Freddie Mac has released the results of its Primary Mortgage Market Survey (PMMS), showing mortgage rates continuing to decline with the 30-year fixed-rate mortgage (FRM) averaging 4.32 percent with an average 0.7 point for the week ending Aug. 11, 2011, down from last week when it averaged 4.39 percent. Last year at this time, the 30-year FRM averaged 4.44 percent. The 15-year FRM this week averaged 3.5 percent with an average 0.7 point, down from last week when it also averaged 3.54 percent. A year ago at this time, the 15-year FRM averaged 3.92 percent.
"Renewed market concerns about the European debt markets led investors to shift funds into U.S. Treasuries, pushing long-term yields lower," said Frank Nothaft, vice president and chief economist for Freddie Mac. "Further, in its Aug. 9th Federal Open Market Committee statement, the Federal Reserve noted that economic growth so far this year had been considerably slower than it expected and that overall labor market conditions had deteriorated in recent months, leading the Committee to conclude that an exceptionally low federal funds rate should be maintained at least through mid-2013. These developments helped to ease mortgage rates lower this week."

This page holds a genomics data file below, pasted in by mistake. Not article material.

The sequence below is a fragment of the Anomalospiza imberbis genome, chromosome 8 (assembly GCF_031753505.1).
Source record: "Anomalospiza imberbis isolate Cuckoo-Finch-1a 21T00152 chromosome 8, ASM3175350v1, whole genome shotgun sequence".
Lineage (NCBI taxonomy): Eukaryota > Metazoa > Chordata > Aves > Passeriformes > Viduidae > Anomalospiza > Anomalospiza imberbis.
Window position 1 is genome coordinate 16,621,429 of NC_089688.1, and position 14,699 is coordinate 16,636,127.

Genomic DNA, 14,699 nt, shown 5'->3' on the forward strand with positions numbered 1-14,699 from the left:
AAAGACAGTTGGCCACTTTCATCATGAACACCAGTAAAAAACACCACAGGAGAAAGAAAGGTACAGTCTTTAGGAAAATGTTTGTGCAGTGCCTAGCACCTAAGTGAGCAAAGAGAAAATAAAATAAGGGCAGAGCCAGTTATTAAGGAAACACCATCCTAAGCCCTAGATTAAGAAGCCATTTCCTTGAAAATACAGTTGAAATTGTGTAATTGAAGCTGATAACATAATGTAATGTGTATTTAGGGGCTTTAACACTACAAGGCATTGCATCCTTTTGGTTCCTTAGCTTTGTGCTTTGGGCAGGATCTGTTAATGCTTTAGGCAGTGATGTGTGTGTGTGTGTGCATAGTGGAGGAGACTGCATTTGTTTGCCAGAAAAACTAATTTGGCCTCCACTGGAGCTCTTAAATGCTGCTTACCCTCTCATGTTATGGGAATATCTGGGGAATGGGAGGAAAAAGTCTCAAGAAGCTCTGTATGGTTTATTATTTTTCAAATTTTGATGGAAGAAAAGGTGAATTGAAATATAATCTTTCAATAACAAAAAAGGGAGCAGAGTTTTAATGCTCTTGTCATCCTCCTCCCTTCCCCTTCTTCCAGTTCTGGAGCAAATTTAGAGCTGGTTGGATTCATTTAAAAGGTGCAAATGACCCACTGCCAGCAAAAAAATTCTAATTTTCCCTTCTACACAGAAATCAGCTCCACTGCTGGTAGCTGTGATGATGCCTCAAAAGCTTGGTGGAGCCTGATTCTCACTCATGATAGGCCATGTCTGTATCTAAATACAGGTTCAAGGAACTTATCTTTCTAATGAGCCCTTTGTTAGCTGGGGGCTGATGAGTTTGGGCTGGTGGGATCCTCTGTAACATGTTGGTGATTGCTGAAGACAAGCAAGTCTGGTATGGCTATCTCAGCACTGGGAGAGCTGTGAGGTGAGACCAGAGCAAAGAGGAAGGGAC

The five-year Treasury-indexed hybrid adjustable-rate mortgage (ARM) averaged 3.13 percent this week, with an average 0.5 point, down from last week when it averaged 3.18 percent. A year ago, the five-year ARM averaged 3.56 percent. The one-year Treasury-indexed ARM averaged 2.89 percent this week with an average 0.5 point, down from last week when it averaged 3.02 percent. At this time last year, the one-year ARM averaged 3.53 percent.
"Lower mortgage rates will help to maintain the high degree of homebuyer affordability in the market," said Nothaft. "The National Association of Realtors reported that its affordability index over the past three quarters has indicated the highest affordability since the inception of the index in 1970."